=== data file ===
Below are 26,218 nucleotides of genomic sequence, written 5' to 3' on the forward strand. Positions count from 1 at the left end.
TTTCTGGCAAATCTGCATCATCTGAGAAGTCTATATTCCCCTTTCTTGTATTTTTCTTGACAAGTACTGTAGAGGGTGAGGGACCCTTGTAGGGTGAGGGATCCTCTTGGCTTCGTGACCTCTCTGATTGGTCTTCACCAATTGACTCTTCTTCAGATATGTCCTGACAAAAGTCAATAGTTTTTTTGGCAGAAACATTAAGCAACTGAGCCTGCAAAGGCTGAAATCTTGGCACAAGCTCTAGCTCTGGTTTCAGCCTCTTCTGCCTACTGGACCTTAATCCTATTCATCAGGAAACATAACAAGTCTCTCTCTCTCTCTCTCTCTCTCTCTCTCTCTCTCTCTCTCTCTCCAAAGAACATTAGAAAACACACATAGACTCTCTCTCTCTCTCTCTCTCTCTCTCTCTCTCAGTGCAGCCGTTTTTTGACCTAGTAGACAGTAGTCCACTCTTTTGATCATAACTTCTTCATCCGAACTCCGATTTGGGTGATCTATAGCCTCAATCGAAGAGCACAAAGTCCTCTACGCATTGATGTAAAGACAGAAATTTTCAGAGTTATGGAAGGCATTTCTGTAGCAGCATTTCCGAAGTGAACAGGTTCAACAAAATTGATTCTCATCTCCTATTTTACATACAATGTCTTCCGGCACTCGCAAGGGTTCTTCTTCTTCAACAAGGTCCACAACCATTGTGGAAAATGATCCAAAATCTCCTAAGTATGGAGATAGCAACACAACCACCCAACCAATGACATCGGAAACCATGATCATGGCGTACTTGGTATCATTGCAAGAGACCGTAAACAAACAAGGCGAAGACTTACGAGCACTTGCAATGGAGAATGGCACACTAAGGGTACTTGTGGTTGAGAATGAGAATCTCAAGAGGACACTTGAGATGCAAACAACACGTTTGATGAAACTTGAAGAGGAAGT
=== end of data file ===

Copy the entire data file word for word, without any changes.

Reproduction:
Below are 26,218 nucleotides of genomic sequence, written 5' to 3' on the forward strand. Positions count from 1 at the left end.
TTTCTGGCAAATCTGCATCATCTGAGAAGTCTATATTCCCCTTTCTTGTATTTTTCTTGACAAGTACTGTAGAGGGTGAGGGACCCTTGTAGGGTGAGGGATCCTCTTGGCTTCGTGACCTCTCTGATTGGTCTTCACCAATTGACTCTTCTTCAGATATGTCCTGACAAAAGTCAATAGTTTTTTTGGCAGAAACATTAAGCAACTGAGCCTGCAAAGGCTGAAATCTTGGCACAAGCTCTAGCTCTGGTTTCAGCCTCTTCTGCCTACTGGACCTTAATCCTATTCATCAGGAAACATAACAAGTCTCTCTCTCTCTCTCTCTCTCTCTCTCTCTCTCTCTCTCTCTCTCCAAAGAACATTAGAAAACACACATAGACTCTCTCTCTCTCTCTCTCTCTCTCTCTCTCTCAGTGCAGCCGTTTTTTGACCTAGTAGACAGTAGTCCACTCTTTTGATCATAACTTCTTCATCCGAACTCCGATTTGGGTGATCTATAGCCTCAATCGAAGAGCACAAAGTCCTCTACGCATTGATGTAAAGACAGAAATTTTCAGAGTTATGGAAGGCATTTCTGTAGCAGCATTTCCGAAGTGAACAGGTTCAACAAAATTGATTCTCATCTCCTATTTTACATACAATGTCTTCCGGCACTCGCAAGGGTTCTTCTTCTTCAACAAGGTCCACAACCATTGTGGAAAATGATCCAAAATCTCCTAAGTATGGAGATAGCAACACAACCACCCAACCAATGACATCGGAAACCATGATCATGGCGTACTTGGTATCATTGCAAGAGACCGTAAACAAACAAGGCGAAGACTTACGAGCACTTGCAATGGAGAATGGCACACTAAGGGTACTTGTGGTTGAGAATGAGAATCTCAAGAGGACACTTGAGATGCAAACAACACGTTTGATGAAACTTGAAGAGGAAGT